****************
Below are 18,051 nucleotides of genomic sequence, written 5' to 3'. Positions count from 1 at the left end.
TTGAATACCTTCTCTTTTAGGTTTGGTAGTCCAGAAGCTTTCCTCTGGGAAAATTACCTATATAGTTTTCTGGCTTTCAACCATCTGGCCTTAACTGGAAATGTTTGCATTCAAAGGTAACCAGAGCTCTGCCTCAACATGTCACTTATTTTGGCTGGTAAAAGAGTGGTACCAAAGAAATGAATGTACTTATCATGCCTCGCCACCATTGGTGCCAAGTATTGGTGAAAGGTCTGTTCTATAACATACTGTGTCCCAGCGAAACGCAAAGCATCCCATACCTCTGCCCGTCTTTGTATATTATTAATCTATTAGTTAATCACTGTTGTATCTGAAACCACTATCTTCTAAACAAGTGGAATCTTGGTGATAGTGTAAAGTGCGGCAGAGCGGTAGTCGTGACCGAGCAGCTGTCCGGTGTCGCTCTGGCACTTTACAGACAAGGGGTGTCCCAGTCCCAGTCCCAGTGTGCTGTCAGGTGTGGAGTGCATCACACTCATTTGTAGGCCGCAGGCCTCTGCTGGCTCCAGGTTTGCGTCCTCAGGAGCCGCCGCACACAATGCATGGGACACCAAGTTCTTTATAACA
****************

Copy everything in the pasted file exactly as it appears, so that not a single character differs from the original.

Below are 18,051 nucleotides of genomic sequence, written 5' to 3'. Positions count from 1 at the left end.
TTGAATACCTTCTCTTTTAGGTTTGGTAGTCCAGAAGCTTTCCTCTGGGAAAATTACCTATATAGTTTTCTGGCTTTCAACCATCTGGCCTTAACTGGAAATGTTTGCATTCAAAGGTAACCAGAGCTCTGCCTCAACATGTCACTTATTTTGGCTGGTAAAAGAGTGGTACCAAAGAAATGAATGTACTTATCATGCCTCGCCACCATTGGTGCCAAGTATTGGTGAAAGGTCTGTTCTATAACATACTGTGTCCCAGCGAAACGCAAAGCATCCCATACCTCTGCCCGTCTTTGTATATTATTAATCTATTAGTTAATCACTGTTGTATCTGAAACCACTATCTTCTAAACAAGTGGAATCTTGGTGATAGTGTAAAGTGCGGCAGAGCGGTAGTCGTGACCGAGCAGCTGTCCGGTGTCGCTCTGGCACTTTACAGACAAGGGGTGTCCCAGTCCCAGTCCCAGTGTGCTGTCAGGTGTGGAGTGCATCACACTCATTTGTAGGCCGCAGGCCTCTGCTGGCTCCAGGTTTGCGTCCTCAGGAGCCGCCGCACACAATGCATGGGACACCAAGTTCTTTATAACA